How did you first get started in the space business?

I followed Carl Sagan to Cornell, but unfortunately I never got to meet him. He was too sick to teach my freshman year. During my senior year, astronomers announced new supernova results suggesting the existence of dark energy. Carl Sagan had taught us we are all made of star stuff. But then we learned that the universe is mostly made of something very different: dark matter and dark energy. Astronomy had humbled humanity yet again. I think I always planned to go to grad school for astronomy, but those exciting results really sealed it for me.

Once in grad school at Johns Hopkins, my advisor Narciso Benitez started me working on mapping dark matter in galaxy clusters by modeling gravitational lensing, and measuring distances to galaxies in new Hubble ACS images, including the UDF. He was a constant source of inspiration as I tackled tough analysis problems. I followed him to Granada, Spain, where I finished my Johns Hopkins Ph.D.

After three years at NASA’s Jet Propulsion Laboratory and Caltech in Pasadena, I am now back in Baltimore at STScI. My colleagues and I here are fortunate to work with Adam Riess, one of the Nobel Prize winners from that inspiring dark energy discovery in 1998.

What do you think of the Hubble results, or the impact that Hubble has on society?

I am proud to be contributing a small part to Hubble’s great legacy. In addition to my Frontier Fields work, I am leading a large new Hubble program called RELICS to observe 41 more lensing galaxy clusters. Complementary to the Frontier Fields, RELICS is casting a broader net with shallower imaging. Our goal is to find the best and brightest distant galaxy candidates for more detailed study with current telescopes and with the James Webb Space Telescope.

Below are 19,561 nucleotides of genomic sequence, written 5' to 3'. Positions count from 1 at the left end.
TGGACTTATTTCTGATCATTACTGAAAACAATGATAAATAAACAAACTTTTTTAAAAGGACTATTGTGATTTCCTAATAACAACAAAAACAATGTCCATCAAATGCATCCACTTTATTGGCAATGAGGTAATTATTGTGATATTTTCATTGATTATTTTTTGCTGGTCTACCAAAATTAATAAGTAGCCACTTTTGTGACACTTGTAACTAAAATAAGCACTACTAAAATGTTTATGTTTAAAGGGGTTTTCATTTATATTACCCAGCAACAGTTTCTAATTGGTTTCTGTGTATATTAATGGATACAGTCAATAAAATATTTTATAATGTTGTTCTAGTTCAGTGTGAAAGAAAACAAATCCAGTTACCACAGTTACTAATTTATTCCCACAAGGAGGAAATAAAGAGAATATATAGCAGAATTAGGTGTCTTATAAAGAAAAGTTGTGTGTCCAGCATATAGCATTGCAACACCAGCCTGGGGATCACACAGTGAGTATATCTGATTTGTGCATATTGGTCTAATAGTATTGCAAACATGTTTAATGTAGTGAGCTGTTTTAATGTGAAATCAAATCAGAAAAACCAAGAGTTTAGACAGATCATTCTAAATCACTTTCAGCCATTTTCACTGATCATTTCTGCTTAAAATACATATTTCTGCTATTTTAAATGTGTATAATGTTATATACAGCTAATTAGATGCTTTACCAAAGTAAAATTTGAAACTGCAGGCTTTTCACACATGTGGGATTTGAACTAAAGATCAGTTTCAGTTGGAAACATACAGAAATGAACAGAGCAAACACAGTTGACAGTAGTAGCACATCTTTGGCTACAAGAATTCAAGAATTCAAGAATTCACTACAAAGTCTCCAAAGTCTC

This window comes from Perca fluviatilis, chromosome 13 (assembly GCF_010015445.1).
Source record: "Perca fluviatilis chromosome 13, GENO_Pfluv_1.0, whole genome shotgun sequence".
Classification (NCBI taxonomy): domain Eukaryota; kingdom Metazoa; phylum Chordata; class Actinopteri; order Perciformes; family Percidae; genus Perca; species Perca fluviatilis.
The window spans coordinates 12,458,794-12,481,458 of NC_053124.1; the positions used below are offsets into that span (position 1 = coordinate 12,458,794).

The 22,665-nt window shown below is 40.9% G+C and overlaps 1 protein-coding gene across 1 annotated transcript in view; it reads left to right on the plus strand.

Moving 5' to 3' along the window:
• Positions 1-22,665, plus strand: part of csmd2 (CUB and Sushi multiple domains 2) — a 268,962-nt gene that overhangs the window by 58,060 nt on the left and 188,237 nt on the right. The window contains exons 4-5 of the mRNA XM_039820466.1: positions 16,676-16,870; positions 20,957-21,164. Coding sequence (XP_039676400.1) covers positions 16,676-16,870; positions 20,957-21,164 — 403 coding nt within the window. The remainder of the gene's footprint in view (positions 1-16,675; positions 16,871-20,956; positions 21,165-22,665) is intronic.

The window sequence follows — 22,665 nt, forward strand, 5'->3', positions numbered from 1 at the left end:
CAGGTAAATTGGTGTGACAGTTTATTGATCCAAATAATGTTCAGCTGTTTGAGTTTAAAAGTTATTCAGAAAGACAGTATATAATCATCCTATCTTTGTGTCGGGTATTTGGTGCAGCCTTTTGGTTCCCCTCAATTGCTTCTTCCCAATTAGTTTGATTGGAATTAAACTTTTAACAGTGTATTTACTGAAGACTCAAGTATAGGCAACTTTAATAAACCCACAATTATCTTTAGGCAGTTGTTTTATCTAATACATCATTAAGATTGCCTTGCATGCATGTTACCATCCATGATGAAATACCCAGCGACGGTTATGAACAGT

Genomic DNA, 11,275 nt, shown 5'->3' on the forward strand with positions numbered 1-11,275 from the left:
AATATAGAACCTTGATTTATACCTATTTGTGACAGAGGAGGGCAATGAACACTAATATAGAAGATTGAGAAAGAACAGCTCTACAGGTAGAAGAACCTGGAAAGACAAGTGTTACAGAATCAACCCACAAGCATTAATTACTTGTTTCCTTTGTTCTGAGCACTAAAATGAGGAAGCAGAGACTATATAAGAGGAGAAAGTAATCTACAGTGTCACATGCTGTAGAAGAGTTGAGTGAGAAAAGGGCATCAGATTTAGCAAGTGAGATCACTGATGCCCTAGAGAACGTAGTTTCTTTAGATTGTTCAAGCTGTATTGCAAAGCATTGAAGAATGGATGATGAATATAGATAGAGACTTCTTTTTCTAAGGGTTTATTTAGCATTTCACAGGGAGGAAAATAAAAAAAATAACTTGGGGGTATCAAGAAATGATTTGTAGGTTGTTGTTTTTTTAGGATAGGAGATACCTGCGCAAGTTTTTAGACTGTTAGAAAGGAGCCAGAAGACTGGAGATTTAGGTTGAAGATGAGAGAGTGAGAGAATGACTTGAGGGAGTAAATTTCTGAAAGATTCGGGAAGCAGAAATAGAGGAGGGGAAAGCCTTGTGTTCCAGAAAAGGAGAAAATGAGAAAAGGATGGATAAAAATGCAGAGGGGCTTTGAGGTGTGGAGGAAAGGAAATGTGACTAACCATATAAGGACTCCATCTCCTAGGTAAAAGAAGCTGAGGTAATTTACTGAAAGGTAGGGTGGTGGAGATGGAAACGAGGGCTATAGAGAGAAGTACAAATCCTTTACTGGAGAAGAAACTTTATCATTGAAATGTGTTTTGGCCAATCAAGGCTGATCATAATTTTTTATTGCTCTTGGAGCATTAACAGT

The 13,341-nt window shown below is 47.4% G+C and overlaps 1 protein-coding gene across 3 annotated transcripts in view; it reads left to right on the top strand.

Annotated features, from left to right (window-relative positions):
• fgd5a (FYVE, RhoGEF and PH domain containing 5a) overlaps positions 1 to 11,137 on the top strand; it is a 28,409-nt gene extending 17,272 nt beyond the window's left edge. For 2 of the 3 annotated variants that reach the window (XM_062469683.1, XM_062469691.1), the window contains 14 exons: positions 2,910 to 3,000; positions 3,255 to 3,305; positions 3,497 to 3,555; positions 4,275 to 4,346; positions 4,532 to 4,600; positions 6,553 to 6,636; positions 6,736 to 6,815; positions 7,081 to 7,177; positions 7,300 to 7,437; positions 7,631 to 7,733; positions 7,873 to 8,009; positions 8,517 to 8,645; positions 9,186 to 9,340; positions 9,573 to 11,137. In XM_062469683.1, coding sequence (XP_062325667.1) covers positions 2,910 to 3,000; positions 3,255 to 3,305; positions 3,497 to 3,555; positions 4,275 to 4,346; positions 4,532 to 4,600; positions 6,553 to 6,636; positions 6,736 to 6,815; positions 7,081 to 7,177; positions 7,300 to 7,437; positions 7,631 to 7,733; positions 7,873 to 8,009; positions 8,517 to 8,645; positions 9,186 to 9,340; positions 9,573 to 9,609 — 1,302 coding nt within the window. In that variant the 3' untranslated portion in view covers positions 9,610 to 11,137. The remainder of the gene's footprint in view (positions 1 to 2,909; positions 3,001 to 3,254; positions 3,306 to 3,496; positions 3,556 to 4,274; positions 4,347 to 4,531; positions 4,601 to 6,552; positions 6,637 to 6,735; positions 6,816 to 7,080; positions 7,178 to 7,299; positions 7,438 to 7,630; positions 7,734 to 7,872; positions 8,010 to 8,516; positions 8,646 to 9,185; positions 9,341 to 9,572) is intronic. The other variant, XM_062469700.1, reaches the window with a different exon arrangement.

Hubble has filled us with wonder and taken us back in time, almost all the way back to the Big Bang. By flipping through Hubble’s scrapbook, we can relive 97 percent of the history of the universe. James Webb will tell the tale of our cosmic origins in the first galaxies.

I can’t say I really comprehend the immensity of the universe any more than I did as a child. But I have appreciated new details, and I remain awestruck. The universe teaches us to be humble yet proud, and most of all, I think, grateful. Humble, as an insignificant speck in the vast cosmos. Proud that we have come so far and can begin to comprehend it. And grateful that we have the privilege to witness and explore so much of it.

Is there a particular image or result that fascinates you?

We named one of our cats after the Carina Nebula. The Hubble + CTIO Blanco color image of this stellar nursery is a masterpiece—the most beautiful astronomy image I’ve seen. Our other cat is named Maggie, after Queen Margaret in Shakespeare’s Henry VI; she has a “tiger’s hide.”

Dan calls picture of the Carina Nebula

Dan calls this picture of the Carina Nebula “the most beautiful astronomy image I’ve seen.” This 50-light-year-wide view of the nebula’s central region shows a maelstrom of star birth and death. The mosaic was assembled from 48 frames taken with Hubble’s Advanced Camera for Surveys, with information added from the Cerro Tololo Inter-American Observatory in Chile.